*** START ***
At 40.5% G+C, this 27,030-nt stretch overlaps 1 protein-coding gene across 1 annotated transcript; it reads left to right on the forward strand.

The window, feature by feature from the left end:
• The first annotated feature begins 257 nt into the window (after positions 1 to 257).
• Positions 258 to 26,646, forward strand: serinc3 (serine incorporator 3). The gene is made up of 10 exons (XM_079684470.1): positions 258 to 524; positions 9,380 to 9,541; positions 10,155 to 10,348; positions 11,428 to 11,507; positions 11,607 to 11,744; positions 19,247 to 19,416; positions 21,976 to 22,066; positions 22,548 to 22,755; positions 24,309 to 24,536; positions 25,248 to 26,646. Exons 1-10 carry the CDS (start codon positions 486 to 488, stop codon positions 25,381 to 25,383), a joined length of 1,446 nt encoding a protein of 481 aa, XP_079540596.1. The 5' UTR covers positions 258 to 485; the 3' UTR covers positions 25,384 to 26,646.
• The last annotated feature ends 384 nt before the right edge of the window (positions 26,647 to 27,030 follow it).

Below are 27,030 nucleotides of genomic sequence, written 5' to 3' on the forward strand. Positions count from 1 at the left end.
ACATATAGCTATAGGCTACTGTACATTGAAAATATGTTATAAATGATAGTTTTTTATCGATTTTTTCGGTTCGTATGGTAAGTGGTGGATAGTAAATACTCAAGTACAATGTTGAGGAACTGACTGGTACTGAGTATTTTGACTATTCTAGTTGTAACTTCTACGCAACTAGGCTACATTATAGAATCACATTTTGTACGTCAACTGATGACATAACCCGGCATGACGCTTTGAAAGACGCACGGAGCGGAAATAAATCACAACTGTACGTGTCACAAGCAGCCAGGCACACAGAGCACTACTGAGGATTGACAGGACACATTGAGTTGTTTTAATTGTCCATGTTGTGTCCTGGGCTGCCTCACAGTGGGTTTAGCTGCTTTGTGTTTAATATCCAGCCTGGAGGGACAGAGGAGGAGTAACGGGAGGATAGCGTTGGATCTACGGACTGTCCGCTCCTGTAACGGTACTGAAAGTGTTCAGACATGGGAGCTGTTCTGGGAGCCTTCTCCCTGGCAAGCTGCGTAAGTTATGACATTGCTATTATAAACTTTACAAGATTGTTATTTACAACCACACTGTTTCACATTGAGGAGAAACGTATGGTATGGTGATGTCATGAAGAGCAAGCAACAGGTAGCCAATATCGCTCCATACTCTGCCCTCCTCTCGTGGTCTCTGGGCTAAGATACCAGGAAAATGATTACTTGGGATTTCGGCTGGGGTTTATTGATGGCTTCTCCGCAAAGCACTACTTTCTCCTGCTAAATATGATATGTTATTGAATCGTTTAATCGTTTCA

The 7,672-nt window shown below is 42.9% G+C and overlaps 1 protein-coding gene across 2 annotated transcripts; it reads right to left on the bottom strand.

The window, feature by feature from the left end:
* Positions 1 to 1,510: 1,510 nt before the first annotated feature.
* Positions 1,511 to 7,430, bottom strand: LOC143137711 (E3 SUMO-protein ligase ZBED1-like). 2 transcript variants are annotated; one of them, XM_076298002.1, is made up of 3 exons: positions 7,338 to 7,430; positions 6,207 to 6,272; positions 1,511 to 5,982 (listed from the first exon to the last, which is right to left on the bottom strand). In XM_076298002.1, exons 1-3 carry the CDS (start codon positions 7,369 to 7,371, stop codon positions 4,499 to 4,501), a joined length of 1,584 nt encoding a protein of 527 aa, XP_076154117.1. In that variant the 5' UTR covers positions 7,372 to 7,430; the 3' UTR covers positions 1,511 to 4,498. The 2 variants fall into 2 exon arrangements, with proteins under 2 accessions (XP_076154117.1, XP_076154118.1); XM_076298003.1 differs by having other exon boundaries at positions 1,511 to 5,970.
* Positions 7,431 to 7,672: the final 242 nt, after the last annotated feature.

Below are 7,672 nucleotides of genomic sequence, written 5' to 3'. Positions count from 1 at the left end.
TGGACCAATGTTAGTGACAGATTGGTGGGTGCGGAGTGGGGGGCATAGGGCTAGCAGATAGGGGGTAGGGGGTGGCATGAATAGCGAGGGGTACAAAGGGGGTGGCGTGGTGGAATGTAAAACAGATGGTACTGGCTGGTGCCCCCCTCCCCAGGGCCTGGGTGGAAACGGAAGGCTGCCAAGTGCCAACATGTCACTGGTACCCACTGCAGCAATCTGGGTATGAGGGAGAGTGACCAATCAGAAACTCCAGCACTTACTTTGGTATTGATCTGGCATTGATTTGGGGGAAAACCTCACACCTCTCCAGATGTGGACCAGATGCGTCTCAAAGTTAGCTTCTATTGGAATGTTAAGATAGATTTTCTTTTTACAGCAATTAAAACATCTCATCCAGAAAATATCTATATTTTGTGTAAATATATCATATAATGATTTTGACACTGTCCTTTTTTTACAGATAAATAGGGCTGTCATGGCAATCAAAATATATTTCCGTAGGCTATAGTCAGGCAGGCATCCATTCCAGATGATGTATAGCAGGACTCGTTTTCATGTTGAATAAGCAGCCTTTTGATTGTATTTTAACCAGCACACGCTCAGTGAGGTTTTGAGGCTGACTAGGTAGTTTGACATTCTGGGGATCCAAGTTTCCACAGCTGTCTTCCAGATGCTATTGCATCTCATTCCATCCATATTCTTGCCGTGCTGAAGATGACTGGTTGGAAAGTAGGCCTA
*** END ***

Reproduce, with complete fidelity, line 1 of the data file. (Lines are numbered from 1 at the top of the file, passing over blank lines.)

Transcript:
At 40.5% G+C, this 27,030-nt stretch overlaps 1 protein-coding gene across 1 annotated transcript; it reads left to right on the forward strand.